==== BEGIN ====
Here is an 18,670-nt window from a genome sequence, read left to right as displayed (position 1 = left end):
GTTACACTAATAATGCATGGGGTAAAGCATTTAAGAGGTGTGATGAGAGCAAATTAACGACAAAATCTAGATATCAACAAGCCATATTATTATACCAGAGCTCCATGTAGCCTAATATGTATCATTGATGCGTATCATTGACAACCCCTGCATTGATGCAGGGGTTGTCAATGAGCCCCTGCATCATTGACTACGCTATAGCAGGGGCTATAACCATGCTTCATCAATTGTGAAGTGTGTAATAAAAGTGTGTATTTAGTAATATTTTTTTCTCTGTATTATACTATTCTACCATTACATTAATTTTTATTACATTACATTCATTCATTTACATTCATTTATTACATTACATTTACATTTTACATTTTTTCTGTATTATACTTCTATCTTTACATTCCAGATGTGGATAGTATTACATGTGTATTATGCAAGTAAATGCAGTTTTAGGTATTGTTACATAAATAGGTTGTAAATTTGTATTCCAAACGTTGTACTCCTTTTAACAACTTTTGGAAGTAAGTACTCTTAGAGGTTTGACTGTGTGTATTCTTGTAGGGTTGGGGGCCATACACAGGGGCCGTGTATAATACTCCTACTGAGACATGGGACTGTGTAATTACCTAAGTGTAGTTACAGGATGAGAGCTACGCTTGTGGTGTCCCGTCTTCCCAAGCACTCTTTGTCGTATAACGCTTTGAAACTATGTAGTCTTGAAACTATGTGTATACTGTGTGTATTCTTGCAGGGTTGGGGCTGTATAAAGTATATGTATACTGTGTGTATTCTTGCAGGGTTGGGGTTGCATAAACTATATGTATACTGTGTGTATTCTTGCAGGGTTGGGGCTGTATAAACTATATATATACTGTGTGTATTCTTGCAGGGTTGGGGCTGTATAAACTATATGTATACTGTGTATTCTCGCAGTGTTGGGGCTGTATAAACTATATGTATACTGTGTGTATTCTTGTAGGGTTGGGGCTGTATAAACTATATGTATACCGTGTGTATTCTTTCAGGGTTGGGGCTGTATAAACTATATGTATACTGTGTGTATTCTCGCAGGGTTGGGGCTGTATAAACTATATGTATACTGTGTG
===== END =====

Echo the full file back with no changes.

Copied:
Here is an 18,670-nt window from a genome sequence, read left to right as displayed (position 1 = left end):
GTTACACTAATAATGCATGGGGTAAAGCATTTAAGAGGTGTGATGAGAGCAAATTAACGACAAAATCTAGATATCAACAAGCCATATTATTATACCAGAGCTCCATGTAGCCTAATATGTATCATTGATGCGTATCATTGACAACCCCTGCATTGATGCAGGGGTTGTCAATGAGCCCCTGCATCATTGACTACGCTATAGCAGGGGCTATAACCATGCTTCATCAATTGTGAAGTGTGTAATAAAAGTGTGTATTTAGTAATATTTTTTTCTCTGTATTATACTATTCTACCATTACATTAATTTTTATTACATTACATTCATTCATTTACATTCATTTATTACATTACATTTACATTTTACATTTTTTCTGTATTATACTTCTATCTTTACATTCCAGATGTGGATAGTATTACATGTGTATTATGCAAGTAAATGCAGTTTTAGGTATTGTTACATAAATAGGTTGTAAATTTGTATTCCAAACGTTGTACTCCTTTTAACAACTTTTGGAAGTAAGTACTCTTAGAGGTTTGACTGTGTGTATTCTTGTAGGGTTGGGGGCCATACACAGGGGCCGTGTATAATACTCCTACTGAGACATGGGACTGTGTAATTACCTAAGTGTAGTTACAGGATGAGAGCTACGCTTGTGGTGTCCCGTCTTCCCAAGCACTCTTTGTCGTATAACGCTTTGAAACTATGTAGTCTTGAAACTATGTGTATACTGTGTGTATTCTTGCAGGGTTGGGGCTGTATAAAGTATATGTATACTGTGTGTATTCTTGCAGGGTTGGGGTTGCATAAACTATATGTATACTGTGTGTATTCTTGCAGGGTTGGGGCTGTATAAACTATATATATACTGTGTGTATTCTTGCAGGGTTGGGGCTGTATAAACTATATGTATACTGTGTATTCTCGCAGTGTTGGGGCTGTATAAACTATATGTATACTGTGTGTATTCTTGTAGGGTTGGGGCTGTATAAACTATATGTATACCGTGTGTATTCTTTCAGGGTTGGGGCTGTATAAACTATATGTATACTGTGTGTATTCTCGCAGGGTTGGGGCTGTATAAACTATATGTATACTGTGTG